So, our young heroes set off on their quest, sneak past Troy, which doesn’t let anyone past without paying a toll, have a number of adventures and eventually find themselves in Colchis, asking nicely for the Golden Fleece. Aeetes says no, very loudly, but hands out some impossible tasks anyway. 

At this point, they need the help of Aphrodite, who sends her son Eros aka Cupid(Roman name) to shoot the king’s daughter, Medea, a skilled sorceress, to make her fall for Jason. She does, but makes him swear by all the gods that he will marry her and no unfaithfulness, ever.

Jason and Medea, Waterhouse. Public Donain

The Golden Fleece is guarded by an unsleeping dragon, but Medea manages to put it to sleep anyway, and they grab the Fleece and head for the Argo

There are plenty more adventures on the way back, including killing off Medea’s brother, who has pursued them, and - eventually - Pelias. Here is where it’s not quite as prophesied. See, Pelias is not so easy to kill, and he has an army. One of Jason’s crew is Pelias’s son, who says, “No offence, Jason, but I’m not helping to kill my Dad.” 

“Leave it to me,” says Medea, and sneaks in disguised as an old lady, and suckers Pelias and his daughters into believing she can rejuvenate him with some Celtic style cauldron, by cutting him into pieces. Yuk! 

At this point, Jason wins the fight, but he isn’t getting his kingdom back after that stunt. He hands it over to another son of Pelias and travels on. 

They go to Corinth, where it turns out that Medea is the rightful heir to the throne and they settle down to rule, with lots of kids. This could be happily ever after, except... it turns out that Medea poisoned the last king. Jason loses his nerve and divorces her, to marry a girl called Glauce. Medea reminds him of his vow, and that strictly speaking, it’s her kingdom, not his. He says the people like him better anyway, so tough.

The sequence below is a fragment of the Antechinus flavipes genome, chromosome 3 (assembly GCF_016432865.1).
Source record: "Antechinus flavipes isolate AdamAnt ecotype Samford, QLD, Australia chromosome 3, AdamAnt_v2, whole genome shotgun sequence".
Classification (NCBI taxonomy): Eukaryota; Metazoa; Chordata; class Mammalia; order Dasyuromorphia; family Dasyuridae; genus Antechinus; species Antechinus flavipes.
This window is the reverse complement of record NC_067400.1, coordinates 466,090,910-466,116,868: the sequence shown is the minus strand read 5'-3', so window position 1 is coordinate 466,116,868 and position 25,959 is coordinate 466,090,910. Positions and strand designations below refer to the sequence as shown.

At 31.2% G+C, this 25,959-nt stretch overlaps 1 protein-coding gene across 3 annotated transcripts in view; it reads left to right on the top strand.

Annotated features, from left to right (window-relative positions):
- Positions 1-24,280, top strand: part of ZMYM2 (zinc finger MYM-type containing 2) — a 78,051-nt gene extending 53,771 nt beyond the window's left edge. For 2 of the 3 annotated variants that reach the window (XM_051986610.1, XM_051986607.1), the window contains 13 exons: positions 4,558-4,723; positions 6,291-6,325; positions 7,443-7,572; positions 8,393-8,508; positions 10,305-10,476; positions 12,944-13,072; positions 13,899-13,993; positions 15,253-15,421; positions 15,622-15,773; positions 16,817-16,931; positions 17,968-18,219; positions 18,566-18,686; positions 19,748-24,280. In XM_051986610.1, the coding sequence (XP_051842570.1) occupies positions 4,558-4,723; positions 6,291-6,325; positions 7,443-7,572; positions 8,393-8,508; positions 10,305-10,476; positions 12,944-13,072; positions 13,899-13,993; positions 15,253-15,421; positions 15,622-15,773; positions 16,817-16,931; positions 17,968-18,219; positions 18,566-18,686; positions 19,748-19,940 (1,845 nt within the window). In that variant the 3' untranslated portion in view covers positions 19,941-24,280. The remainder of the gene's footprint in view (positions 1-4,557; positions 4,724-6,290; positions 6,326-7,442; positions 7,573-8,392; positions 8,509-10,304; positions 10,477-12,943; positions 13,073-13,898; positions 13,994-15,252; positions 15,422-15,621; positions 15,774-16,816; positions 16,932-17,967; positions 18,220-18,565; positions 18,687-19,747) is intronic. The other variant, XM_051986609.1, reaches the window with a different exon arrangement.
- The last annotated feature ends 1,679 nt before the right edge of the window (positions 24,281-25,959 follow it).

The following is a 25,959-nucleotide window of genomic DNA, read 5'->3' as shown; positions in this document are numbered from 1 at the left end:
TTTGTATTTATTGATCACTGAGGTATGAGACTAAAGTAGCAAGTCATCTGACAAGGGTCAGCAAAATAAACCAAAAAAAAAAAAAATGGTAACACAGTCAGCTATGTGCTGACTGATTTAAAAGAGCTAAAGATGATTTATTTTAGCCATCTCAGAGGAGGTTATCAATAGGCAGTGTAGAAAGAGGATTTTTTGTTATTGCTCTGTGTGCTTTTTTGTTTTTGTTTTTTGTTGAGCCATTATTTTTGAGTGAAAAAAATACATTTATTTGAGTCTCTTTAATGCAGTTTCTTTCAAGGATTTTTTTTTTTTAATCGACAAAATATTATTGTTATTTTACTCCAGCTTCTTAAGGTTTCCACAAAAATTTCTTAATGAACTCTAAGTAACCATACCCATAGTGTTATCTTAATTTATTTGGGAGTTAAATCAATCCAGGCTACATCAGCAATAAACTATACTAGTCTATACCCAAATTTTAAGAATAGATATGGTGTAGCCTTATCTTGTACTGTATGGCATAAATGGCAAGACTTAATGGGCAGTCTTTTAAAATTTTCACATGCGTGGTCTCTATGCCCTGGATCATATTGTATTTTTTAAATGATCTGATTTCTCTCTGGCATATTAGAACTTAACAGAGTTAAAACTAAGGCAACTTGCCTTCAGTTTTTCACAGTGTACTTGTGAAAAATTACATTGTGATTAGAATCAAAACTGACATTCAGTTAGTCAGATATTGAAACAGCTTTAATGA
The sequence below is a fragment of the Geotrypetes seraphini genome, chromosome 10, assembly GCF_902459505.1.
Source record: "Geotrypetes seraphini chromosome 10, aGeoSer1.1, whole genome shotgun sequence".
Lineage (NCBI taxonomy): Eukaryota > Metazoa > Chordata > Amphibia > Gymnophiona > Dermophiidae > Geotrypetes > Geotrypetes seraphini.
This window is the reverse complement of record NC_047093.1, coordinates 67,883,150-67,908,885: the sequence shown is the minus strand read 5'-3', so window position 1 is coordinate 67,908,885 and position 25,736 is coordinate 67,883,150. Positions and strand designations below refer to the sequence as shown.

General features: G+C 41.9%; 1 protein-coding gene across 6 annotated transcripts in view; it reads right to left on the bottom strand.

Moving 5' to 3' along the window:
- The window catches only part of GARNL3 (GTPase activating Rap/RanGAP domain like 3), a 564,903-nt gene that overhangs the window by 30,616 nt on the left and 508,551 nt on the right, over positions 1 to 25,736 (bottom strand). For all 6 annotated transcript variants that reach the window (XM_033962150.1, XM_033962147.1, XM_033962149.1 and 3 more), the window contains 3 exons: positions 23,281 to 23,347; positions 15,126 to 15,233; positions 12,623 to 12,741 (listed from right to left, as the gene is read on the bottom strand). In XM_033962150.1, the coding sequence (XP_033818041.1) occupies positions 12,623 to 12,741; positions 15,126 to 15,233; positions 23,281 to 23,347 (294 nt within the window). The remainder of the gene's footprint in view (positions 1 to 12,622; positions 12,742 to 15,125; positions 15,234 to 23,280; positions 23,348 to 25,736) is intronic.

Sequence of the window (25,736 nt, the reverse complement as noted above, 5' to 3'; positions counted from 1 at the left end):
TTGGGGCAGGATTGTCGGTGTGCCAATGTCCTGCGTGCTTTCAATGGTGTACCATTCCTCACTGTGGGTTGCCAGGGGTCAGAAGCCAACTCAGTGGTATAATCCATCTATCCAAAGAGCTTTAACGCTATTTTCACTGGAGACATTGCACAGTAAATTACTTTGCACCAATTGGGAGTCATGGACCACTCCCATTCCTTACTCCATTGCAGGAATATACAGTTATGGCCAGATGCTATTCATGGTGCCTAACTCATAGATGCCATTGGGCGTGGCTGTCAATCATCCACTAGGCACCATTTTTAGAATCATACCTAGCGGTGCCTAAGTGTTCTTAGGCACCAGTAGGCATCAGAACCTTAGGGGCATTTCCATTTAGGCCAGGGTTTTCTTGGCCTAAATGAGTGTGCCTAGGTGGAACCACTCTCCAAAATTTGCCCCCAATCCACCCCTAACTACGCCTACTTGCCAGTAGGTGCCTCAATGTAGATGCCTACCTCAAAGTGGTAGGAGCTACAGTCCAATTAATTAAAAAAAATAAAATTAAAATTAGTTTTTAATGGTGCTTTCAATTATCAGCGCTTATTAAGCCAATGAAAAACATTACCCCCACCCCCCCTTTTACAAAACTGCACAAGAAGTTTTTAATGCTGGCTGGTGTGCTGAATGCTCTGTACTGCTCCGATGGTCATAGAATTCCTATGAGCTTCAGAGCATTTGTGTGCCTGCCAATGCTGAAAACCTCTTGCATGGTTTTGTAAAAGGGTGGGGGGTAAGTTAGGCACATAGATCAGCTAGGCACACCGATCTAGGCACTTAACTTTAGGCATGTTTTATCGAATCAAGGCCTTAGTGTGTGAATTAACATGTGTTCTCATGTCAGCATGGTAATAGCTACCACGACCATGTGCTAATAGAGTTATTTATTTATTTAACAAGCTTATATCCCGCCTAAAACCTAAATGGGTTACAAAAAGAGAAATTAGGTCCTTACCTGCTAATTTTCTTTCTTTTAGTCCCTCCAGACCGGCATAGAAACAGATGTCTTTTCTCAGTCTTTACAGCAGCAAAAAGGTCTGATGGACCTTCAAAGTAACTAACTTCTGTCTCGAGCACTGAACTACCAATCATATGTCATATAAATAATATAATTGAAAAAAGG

Big mistake. She kills her rival with a very Morgan Le Fay-style flaming cloak and crown, then flies off in a chariot pulled by dragons, leaving behind her many children. The story of her killing two is only one version of the story, but considering how many people she did kill, those two can be left out. 

Interestingly, after a few more adventures, Medea settled down happily with a new husband and had an afterlife in Elysium. 

As for Jason, he ended up in exile, unpopular and homeless. He was killed by the falling prow of the Argo, under which he was spending the night.

What a way for a questing hero to end, eh? A bit sad. 

Tomorrow, I’ll take you into the middle of another adventure, in which you will meet a Queen and mother called Kassiopeia. 

See you then! 

Friday, April 09, 2021

A To Z Blogging Challenge 2021 - I Is For Iphigenia


Iphigenia by Jacques Louis David. Public Domain

In an earlier post, I mentioned Agamemnon’s daughter Iphigenia, who was lured to Aulis to be sacrificed to Artemis, to get her Dad and his army a favourable wind to Troy. There are Greek tragedies about it and a film by Michael Cacoyannis, released in 1977.

I saw that at the cinema when it came out. It was in Greek, with English sub titles, with Irene Papas as Clytemnestra. Incidentally, she also played the role of  Helen in an English language film of Euripides’ The Trojan Women, along with Katherine Hepburn, Vanessa Redgrave and Genevieve Bujold, in 1971. 

This one was based on Iphigenia At Aulis, also by Euripides, but changed. It is implied that it’s the priests of Artemis, not Artemis herself, who are responsible for the young woman’s death, as revenge for her father killing a sacred deer. At the end of the film, the wind starts blowing before the sacrifice. Agamemnon realises and starts running for the altar to stop it - too late.